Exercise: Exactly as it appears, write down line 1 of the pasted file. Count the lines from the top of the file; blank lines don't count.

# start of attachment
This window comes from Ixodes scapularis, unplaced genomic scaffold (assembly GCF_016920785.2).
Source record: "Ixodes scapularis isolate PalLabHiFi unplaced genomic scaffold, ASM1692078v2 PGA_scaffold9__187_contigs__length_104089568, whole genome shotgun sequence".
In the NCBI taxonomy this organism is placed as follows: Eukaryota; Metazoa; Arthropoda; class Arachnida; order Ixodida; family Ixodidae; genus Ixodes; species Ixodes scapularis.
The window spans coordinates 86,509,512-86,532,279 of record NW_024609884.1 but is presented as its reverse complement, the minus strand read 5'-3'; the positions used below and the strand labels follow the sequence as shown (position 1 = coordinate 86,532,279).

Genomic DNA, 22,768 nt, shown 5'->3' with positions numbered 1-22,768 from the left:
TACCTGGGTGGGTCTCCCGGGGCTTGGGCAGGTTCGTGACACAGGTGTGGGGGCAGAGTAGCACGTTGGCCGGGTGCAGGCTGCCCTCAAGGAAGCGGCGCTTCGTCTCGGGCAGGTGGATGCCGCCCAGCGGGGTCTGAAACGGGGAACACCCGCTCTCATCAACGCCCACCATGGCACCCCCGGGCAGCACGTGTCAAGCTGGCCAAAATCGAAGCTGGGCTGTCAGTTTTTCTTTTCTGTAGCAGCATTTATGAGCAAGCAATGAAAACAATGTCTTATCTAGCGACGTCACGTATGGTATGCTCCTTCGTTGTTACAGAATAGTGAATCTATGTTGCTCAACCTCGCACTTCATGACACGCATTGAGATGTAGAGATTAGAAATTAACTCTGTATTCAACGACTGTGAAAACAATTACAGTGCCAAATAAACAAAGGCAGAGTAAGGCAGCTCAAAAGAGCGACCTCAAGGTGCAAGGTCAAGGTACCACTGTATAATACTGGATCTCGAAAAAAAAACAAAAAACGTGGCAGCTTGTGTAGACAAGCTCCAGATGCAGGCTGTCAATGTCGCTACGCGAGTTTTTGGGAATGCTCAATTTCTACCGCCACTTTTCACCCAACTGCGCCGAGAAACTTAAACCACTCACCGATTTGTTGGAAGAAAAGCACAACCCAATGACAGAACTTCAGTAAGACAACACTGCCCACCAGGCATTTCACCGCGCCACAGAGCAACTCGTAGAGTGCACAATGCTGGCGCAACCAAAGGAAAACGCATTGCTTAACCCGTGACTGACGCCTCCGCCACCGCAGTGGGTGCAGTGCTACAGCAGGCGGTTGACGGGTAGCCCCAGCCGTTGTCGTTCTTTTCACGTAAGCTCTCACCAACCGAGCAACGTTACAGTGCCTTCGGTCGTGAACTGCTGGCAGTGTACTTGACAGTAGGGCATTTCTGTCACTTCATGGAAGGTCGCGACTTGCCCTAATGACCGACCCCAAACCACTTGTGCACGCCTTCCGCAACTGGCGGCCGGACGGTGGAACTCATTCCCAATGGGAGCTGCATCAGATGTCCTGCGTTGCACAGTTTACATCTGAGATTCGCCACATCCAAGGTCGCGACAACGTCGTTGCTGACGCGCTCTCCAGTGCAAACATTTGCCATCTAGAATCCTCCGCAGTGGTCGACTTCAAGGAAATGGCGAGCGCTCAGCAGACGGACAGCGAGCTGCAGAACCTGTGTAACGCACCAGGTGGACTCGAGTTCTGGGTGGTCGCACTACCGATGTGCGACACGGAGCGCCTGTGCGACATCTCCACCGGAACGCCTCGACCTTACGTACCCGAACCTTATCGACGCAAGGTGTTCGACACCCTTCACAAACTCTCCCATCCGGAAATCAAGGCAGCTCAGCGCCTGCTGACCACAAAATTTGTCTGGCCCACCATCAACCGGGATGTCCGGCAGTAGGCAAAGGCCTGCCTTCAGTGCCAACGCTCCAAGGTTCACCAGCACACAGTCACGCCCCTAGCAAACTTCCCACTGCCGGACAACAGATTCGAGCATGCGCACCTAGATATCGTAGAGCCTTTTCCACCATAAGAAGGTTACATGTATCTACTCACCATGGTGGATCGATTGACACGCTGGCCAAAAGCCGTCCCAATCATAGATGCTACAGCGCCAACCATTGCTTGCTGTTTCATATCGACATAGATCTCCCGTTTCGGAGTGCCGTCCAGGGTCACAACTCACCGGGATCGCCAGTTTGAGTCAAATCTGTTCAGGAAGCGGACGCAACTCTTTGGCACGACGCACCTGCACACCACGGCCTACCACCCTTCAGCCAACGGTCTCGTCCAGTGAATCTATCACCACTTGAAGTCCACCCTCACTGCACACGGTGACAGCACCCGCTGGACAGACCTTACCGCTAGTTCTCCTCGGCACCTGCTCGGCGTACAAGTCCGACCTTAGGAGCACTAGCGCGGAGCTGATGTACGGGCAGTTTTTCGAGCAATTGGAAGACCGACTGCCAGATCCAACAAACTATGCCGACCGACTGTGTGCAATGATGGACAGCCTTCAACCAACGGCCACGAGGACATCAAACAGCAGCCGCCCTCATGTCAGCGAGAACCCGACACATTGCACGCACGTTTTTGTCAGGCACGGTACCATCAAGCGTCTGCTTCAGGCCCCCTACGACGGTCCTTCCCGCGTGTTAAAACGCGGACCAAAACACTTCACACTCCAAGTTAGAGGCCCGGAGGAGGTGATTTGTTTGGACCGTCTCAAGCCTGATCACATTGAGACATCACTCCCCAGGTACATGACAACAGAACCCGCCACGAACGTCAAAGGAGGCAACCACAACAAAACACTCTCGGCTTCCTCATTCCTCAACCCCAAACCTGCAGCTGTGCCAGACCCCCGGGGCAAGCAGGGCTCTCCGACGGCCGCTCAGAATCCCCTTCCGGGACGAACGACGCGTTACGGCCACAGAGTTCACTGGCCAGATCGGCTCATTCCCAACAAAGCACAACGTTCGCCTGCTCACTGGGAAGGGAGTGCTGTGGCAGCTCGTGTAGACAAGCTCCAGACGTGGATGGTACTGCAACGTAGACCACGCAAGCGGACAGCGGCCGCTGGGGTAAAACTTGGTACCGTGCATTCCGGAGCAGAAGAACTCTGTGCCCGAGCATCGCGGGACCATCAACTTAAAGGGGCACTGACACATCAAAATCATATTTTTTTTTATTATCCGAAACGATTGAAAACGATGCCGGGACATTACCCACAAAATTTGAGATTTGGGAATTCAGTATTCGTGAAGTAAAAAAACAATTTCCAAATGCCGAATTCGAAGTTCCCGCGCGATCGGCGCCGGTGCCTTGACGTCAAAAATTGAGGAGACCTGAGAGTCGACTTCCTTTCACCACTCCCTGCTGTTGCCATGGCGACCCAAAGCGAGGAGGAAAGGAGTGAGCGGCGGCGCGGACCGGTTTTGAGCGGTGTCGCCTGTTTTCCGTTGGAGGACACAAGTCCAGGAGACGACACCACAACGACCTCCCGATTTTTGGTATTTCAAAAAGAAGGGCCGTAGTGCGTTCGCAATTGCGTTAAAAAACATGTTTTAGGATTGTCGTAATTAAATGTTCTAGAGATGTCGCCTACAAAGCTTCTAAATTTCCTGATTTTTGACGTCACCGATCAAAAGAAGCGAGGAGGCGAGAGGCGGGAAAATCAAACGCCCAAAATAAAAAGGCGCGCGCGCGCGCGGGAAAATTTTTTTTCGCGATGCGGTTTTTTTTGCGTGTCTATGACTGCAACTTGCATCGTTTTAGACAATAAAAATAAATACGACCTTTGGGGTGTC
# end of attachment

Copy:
This window comes from Ixodes scapularis, unplaced genomic scaffold (assembly GCF_016920785.2).